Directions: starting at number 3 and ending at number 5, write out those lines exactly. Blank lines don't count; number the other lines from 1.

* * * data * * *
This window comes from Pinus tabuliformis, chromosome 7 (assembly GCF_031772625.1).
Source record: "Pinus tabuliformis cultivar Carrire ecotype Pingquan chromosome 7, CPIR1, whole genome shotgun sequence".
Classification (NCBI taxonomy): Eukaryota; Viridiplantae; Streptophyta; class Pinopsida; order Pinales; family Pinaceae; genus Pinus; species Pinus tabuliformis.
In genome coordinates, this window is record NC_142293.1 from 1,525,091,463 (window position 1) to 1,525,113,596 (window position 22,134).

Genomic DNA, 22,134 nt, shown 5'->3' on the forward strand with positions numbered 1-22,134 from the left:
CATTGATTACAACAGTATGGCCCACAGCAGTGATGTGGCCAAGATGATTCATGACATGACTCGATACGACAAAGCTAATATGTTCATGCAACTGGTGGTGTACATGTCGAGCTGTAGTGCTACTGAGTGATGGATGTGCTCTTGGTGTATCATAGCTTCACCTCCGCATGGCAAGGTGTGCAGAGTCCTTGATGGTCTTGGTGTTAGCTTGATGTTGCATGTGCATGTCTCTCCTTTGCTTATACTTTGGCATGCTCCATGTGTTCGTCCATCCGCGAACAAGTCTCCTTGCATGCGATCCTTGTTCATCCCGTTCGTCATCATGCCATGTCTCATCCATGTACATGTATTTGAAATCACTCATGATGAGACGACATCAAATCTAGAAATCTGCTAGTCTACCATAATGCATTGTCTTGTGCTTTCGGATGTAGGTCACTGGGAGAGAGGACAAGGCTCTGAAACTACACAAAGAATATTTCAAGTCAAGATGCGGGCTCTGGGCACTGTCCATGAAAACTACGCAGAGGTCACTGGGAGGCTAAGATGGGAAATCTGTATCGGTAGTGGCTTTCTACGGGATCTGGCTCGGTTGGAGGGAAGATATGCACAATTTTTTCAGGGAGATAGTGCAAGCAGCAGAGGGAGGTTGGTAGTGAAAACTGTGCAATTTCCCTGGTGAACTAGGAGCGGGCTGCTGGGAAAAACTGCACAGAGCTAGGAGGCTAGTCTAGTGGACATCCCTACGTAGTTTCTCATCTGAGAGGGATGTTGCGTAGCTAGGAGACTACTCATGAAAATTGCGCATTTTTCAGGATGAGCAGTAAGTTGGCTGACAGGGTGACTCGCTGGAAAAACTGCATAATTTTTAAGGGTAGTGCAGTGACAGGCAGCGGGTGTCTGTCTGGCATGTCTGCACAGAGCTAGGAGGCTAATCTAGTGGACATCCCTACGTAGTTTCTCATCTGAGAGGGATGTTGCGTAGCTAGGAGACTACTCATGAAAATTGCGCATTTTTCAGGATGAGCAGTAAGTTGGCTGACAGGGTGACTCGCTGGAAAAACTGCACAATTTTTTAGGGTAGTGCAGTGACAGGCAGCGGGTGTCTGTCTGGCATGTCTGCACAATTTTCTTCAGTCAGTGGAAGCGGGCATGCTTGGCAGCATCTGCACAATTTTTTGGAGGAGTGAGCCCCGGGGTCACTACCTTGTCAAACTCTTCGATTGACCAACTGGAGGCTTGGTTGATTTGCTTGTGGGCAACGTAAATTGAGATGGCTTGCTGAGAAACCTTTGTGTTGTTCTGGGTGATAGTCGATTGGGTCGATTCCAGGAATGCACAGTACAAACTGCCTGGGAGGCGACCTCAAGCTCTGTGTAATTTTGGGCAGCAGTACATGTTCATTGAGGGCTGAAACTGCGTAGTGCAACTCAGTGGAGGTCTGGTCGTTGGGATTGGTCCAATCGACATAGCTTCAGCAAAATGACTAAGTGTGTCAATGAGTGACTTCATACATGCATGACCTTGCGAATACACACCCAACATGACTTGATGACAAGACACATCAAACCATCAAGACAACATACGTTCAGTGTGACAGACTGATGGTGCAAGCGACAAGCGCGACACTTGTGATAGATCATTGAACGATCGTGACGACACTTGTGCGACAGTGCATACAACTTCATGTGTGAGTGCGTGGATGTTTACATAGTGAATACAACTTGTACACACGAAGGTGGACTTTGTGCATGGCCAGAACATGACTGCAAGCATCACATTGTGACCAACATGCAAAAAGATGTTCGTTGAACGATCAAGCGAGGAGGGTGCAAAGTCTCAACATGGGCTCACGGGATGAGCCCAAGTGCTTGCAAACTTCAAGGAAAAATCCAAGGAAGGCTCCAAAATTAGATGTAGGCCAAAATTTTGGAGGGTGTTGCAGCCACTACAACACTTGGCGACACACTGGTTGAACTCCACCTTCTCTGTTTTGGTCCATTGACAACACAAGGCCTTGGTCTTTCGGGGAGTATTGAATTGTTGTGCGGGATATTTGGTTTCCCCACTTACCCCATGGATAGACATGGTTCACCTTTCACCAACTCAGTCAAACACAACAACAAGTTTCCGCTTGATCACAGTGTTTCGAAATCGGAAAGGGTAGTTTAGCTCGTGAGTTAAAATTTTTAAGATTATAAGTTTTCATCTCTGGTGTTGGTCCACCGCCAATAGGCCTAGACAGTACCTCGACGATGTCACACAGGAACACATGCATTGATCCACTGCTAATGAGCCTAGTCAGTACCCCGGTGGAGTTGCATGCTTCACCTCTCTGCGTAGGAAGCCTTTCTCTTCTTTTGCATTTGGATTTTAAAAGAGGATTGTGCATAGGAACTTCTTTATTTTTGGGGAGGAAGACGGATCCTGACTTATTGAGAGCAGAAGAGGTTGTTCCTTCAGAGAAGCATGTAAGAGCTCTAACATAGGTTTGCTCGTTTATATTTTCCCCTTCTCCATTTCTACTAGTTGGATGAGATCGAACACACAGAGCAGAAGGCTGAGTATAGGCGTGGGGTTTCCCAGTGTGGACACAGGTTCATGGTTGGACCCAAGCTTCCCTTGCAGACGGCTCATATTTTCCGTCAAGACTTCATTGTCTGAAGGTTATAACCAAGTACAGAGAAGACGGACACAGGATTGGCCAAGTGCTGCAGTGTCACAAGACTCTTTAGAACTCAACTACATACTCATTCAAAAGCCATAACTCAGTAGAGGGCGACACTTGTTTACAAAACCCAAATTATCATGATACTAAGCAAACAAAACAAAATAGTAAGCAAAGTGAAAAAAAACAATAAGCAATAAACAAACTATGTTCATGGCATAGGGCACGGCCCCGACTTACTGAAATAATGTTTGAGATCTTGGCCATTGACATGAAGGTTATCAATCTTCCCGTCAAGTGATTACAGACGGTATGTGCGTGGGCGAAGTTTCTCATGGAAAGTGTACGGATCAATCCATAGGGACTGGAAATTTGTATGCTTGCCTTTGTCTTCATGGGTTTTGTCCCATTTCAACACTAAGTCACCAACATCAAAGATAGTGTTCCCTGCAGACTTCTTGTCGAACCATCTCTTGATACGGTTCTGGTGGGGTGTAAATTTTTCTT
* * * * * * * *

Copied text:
Classification (NCBI taxonomy): Eukaryota; Viridiplantae; Streptophyta; class Pinopsida; order Pinales; family Pinaceae; genus Pinus; species Pinus tabuliformis.
In genome coordinates, this window is record NC_142293.1 from 1,525,091,463 (window position 1) to 1,525,113,596 (window position 22,134).

Genomic DNA, 22,134 nt, shown 5'->3' on the forward strand with positions numbered 1-22,134 from the left: